Perlmutter acknowledged that the landscape changed in the crowded Democratic primary for governor when U.S. Rep. Jared Polis of Boulder entered the race last month. Polis, a 42-year-old millionaire, has the ability to self-fund and raise money from a liberal base of the party.

Also running in the gubernatorial race is former state Sen. Mike Johnston of Denver, former state Treasurer Cary Kennedy of Denver and Denver civics leader Noel Ginsburg. Lt. Gov. Donna Lynne has formed an exploratory committee as she considers a run.

Some speculated that Perlmutter felt pressured to say he would not run for re-election when he dropped out of the governor’s race. In addition to saying that he had lost “fire in the belly” to run for governor, Perlmutter said the recent shooting of Republican U.S. Rep. Steve Scalise of Louisiana also contributed to his decision to get out of politics.

“I know when Steve Scalise got shot, that had something to do with it,” Perlmutter said at a news conference announcing his departure from the governor’s race. “You know, I just took a good look at things.”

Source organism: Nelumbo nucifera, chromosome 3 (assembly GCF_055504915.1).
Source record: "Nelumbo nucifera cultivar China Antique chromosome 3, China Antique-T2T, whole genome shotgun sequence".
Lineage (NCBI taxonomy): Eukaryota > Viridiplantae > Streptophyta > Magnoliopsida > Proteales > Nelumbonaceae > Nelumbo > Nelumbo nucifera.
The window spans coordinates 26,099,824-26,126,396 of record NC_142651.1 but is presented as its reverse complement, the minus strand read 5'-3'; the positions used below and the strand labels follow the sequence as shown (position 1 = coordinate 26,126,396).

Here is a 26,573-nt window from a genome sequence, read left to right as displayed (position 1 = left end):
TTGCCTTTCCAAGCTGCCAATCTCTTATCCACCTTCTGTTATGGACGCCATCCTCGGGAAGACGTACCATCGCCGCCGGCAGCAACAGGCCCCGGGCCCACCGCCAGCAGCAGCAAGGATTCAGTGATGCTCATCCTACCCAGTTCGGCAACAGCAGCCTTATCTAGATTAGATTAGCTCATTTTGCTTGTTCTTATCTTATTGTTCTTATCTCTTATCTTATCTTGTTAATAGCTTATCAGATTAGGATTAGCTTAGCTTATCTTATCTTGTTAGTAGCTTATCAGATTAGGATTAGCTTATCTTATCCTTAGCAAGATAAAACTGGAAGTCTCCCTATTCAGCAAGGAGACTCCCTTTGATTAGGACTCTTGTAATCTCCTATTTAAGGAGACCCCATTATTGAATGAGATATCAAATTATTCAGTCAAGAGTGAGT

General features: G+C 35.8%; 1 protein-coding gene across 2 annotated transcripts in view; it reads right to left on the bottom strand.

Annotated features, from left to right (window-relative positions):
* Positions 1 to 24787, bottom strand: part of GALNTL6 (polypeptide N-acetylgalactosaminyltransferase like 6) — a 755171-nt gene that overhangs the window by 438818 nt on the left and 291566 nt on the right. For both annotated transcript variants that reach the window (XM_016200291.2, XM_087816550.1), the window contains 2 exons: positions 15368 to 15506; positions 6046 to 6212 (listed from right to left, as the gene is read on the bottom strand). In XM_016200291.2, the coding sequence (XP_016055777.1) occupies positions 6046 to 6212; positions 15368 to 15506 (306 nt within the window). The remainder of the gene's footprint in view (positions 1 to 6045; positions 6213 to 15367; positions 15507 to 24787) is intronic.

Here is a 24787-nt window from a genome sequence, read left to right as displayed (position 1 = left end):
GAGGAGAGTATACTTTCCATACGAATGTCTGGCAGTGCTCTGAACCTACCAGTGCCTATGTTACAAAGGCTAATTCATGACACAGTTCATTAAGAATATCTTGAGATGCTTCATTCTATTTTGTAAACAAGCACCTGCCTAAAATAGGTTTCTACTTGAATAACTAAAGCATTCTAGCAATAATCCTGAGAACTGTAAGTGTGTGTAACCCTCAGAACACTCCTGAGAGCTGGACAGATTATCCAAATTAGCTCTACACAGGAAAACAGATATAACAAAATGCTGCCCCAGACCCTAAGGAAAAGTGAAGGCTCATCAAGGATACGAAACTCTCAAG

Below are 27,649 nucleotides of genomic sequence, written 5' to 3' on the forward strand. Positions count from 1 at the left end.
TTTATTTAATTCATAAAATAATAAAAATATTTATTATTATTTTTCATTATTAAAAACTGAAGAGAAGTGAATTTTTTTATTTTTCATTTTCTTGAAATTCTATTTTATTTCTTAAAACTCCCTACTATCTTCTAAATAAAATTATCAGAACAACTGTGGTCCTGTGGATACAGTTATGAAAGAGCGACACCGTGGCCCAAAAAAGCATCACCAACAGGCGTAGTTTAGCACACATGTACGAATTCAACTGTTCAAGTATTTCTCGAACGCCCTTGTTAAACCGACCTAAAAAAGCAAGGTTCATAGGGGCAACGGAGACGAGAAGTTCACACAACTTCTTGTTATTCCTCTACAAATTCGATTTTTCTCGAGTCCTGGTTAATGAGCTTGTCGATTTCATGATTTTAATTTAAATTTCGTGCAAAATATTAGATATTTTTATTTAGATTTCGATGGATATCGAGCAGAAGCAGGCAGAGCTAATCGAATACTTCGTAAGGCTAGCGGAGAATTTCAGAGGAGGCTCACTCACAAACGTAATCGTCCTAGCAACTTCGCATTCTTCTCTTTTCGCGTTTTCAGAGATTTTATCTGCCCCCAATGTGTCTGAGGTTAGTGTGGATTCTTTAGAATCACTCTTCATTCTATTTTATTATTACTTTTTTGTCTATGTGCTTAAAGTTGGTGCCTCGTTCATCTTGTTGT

But after repeatedly being asked to run for re-election to Congress, Perlmutter began to reconsider the seat, sources say.

Perlmutter has reached out to many of the Democrats in the primary, and at least one candidate confirmed that Perlmutter was hoping to discuss his thoughts on running for re-election, which Perlmutter told the candidate was inspired by pressure to run again.

Much of the pressure came Tuesday at a kick-off event to launch the re-election campaigns of several Jefferson County Board of Education members. Two other 7th Congressional District Democratic campaigns confirmed contact with Perlmutter, though they could not say why Perlmutter wanted to speak with them.